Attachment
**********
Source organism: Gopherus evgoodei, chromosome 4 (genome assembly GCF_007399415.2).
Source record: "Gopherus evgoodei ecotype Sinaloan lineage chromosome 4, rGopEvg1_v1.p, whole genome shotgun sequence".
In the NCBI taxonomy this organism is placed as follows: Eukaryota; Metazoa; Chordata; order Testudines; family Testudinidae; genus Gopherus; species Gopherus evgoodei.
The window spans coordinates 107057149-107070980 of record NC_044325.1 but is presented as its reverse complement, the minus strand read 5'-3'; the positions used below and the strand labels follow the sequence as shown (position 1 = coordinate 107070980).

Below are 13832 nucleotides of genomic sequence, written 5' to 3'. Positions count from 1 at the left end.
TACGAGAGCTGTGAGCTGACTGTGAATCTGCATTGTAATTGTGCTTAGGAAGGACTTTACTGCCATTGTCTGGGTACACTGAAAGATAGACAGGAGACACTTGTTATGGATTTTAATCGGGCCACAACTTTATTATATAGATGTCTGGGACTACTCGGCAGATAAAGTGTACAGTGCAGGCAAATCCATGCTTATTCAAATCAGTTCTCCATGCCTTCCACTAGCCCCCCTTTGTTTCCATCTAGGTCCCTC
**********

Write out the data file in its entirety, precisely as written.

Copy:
Source organism: Gopherus evgoodei, chromosome 4 (genome assembly GCF_007399415.2).
Source record: "Gopherus evgoodei ecotype Sinaloan lineage chromosome 4, rGopEvg1_v1.p, whole genome shotgun sequence".
In the NCBI taxonomy this organism is placed as follows: Eukaryota; Metazoa; Chordata; order Testudines; family Testudinidae; genus Gopherus; species Gopherus evgoodei.
The window spans coordinates 107057149-107070980 of record NC_044325.1 but is presented as its reverse complement, the minus strand read 5'-3'; the positions used below and the strand labels follow the sequence as shown (position 1 = coordinate 107070980).

Below are 13832 nucleotides of genomic sequence, written 5' to 3'. Positions count from 1 at the left end.
TACGAGAGCTGTGAGCTGACTGTGAATCTGCATTGTAATTGTGCTTAGGAAGGACTTTACTGCCATTGTCTGGGTACACTGAAAGATAGACAGGAGACACTTGTTATGGATTTTAATCGGGCCACAACTTTATTATATAGATGTCTGGGACTACTCGGCAGATAAAGTGTACAGTGCAGGCAAATCCATGCTTATTCAAATCAGTTCTCCATGCCTTCCACTAGCCCCCCTTTGTTTCCATCTAGGTCCCTC